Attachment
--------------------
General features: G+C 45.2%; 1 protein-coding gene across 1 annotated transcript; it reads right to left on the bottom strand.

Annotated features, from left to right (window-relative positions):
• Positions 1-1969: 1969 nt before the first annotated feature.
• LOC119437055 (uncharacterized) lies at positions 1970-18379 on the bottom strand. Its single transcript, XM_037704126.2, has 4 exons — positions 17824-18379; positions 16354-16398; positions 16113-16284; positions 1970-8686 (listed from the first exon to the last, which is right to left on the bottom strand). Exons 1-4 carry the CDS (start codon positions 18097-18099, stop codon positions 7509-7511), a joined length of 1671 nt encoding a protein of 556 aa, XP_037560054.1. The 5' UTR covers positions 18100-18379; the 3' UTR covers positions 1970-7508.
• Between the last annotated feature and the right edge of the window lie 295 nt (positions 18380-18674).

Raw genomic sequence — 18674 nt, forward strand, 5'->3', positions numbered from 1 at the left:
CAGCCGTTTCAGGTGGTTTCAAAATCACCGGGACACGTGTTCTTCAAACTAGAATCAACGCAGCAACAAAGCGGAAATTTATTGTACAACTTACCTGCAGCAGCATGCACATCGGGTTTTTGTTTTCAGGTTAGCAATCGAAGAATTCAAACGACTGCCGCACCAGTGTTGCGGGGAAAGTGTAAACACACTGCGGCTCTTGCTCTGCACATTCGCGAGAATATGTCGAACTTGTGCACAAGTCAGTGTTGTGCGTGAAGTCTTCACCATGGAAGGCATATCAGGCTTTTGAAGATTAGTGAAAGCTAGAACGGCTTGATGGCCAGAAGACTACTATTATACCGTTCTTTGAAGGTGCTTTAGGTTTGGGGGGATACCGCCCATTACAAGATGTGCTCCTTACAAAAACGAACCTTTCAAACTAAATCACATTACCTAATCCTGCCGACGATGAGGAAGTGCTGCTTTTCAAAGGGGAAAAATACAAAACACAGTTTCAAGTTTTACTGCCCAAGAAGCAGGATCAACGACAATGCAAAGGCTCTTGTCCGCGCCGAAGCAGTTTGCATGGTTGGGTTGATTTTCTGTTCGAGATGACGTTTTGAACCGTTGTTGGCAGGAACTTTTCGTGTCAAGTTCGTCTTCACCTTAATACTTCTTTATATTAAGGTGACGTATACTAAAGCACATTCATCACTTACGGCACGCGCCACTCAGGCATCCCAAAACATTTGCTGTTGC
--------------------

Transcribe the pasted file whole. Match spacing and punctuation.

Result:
General features: G+C 45.2%; 1 protein-coding gene across 1 annotated transcript; it reads right to left on the bottom strand.

Annotated features, from left to right (window-relative positions):
• Positions 1-1969: 1969 nt before the first annotated feature.
• LOC119437055 (uncharacterized) lies at positions 1970-18379 on the bottom strand. Its single transcript, XM_037704126.2, has 4 exons — positions 17824-18379; positions 16354-16398; positions 16113-16284; positions 1970-8686 (listed from the first exon to the last, which is right to left on the bottom strand). Exons 1-4 carry the CDS (start codon positions 18097-18099, stop codon positions 7509-7511), a joined length of 1671 nt encoding a protein of 556 aa, XP_037560054.1. The 5' UTR covers positions 18100-18379; the 3' UTR covers positions 1970-7508.
• Between the last annotated feature and the right edge of the window lie 295 nt (positions 18380-18674).

Raw genomic sequence — 18674 nt, forward strand, 5'->3', positions numbered from 1 at the left:
CAGCCGTTTCAGGTGGTTTCAAAATCACCGGGACACGTGTTCTTCAAACTAGAATCAACGCAGCAACAAAGCGGAAATTTATTGTACAACTTACCTGCAGCAGCATGCACATCGGGTTTTTGTTTTCAGGTTAGCAATCGAAGAATTCAAACGACTGCCGCACCAGTGTTGCGGGGAAAGTGTAAACACACTGCGGCTCTTGCTCTGCACATTCGCGAGAATATGTCGAACTTGTGCACAAGTCAGTGTTGTGCGTGAAGTCTTCACCATGGAAGGCATATCAGGCTTTTGAAGATTAGTGAAAGCTAGAACGGCTTGATGGCCAGAAGACTACTATTATACCGTTCTTTGAAGGTGCTTTAGGTTTGGGGGGATACCGCCCATTACAAGATGTGCTCCTTACAAAAACGAACCTTTCAAACTAAATCACATTACCTAATCCTGCCGACGATGAGGAAGTGCTGCTTTTCAAAGGGGAAAAATACAAAACACAGTTTCAAGTTTTACTGCCCAAGAAGCAGGATCAACGACAATGCAAAGGCTCTTGTCCGCGCCGAAGCAGTTTGCATGGTTGGGTTGATTTTCTGTTCGAGATGACGTTTTGAACCGTTGTTGGCAGGAACTTTTCGTGTCAAGTTCGTCTTCACCTTAATACTTCTTTATATTAAGGTGACGTATACTAAAGCACATTCATCACTTACGGCACGCGCCACTCAGGCATCCCAAAACATTTGCTGTTGC